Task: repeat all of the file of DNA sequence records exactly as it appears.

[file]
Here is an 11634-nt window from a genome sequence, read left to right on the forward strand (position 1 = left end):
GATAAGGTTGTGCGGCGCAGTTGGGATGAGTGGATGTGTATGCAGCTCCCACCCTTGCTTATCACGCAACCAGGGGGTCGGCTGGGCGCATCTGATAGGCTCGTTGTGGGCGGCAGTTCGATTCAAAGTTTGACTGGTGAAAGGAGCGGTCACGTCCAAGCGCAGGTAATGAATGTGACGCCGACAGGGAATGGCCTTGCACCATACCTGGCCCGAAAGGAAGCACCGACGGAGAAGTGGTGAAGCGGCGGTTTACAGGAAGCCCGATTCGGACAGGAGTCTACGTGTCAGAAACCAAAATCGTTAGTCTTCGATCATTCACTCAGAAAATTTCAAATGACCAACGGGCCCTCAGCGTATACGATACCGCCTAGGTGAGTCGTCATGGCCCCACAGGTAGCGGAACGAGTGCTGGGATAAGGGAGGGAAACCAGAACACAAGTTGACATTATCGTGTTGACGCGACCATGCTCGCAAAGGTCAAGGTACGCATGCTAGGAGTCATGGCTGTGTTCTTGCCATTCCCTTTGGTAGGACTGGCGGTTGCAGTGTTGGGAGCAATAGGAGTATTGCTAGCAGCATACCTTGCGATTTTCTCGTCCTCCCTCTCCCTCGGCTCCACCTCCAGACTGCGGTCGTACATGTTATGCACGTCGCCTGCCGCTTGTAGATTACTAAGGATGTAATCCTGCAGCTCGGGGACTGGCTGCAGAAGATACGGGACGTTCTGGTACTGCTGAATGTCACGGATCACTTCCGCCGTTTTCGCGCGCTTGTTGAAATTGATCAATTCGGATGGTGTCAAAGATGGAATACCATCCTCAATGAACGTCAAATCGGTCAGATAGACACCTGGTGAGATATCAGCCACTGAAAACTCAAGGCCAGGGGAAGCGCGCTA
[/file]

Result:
Here is an 11634-nt window from a genome sequence, read left to right on the forward strand (position 1 = left end):
GATAAGGTTGTGCGGCGCAGTTGGGATGAGTGGATGTGTATGCAGCTCCCACCCTTGCTTATCACGCAACCAGGGGGTCGGCTGGGCGCATCTGATAGGCTCGTTGTGGGCGGCAGTTCGATTCAAAGTTTGACTGGTGAAAGGAGCGGTCACGTCCAAGCGCAGGTAATGAATGTGACGCCGACAGGGAATGGCCTTGCACCATACCTGGCCCGAAAGGAAGCACCGACGGAGAAGTGGTGAAGCGGCGGTTTACAGGAAGCCCGATTCGGACAGGAGTCTACGTGTCAGAAACCAAAATCGTTAGTCTTCGATCATTCACTCAGAAAATTTCAAATGACCAACGGGCCCTCAGCGTATACGATACCGCCTAGGTGAGTCGTCATGGCCCCACAGGTAGCGGAACGAGTGCTGGGATAAGGGAGGGAAACCAGAACACAAGTTGACATTATCGTGTTGACGCGACCATGCTCGCAAAGGTCAAGGTACGCATGCTAGGAGTCATGGCTGTGTTCTTGCCATTCCCTTTGGTAGGACTGGCGGTTGCAGTGTTGGGAGCAATAGGAGTATTGCTAGCAGCATACCTTGCGATTTTCTCGTCCTCCCTCTCCCTCGGCTCCACCTCCAGACTGCGGTCGTACATGTTATGCACGTCGCCTGCCGCTTGTAGATTACTAAGGATGTAATCCTGCAGCTCGGGGACTGGCTGCAGAAGATACGGGACGTTCTGGTACTGCTGAATGTCACGGATCACTTCCGCCGTTTTCGCGCGCTTGTTGAAATTGATCAATTCGGATGGTGTCAAAGATGGAATACCATCCTCAATGAACGTCAAATCGGTCAGATAGACACCTGGTGAGATATCAGCCACTGAAAACTCAAGGCCAGGGGAAGCGCGCTA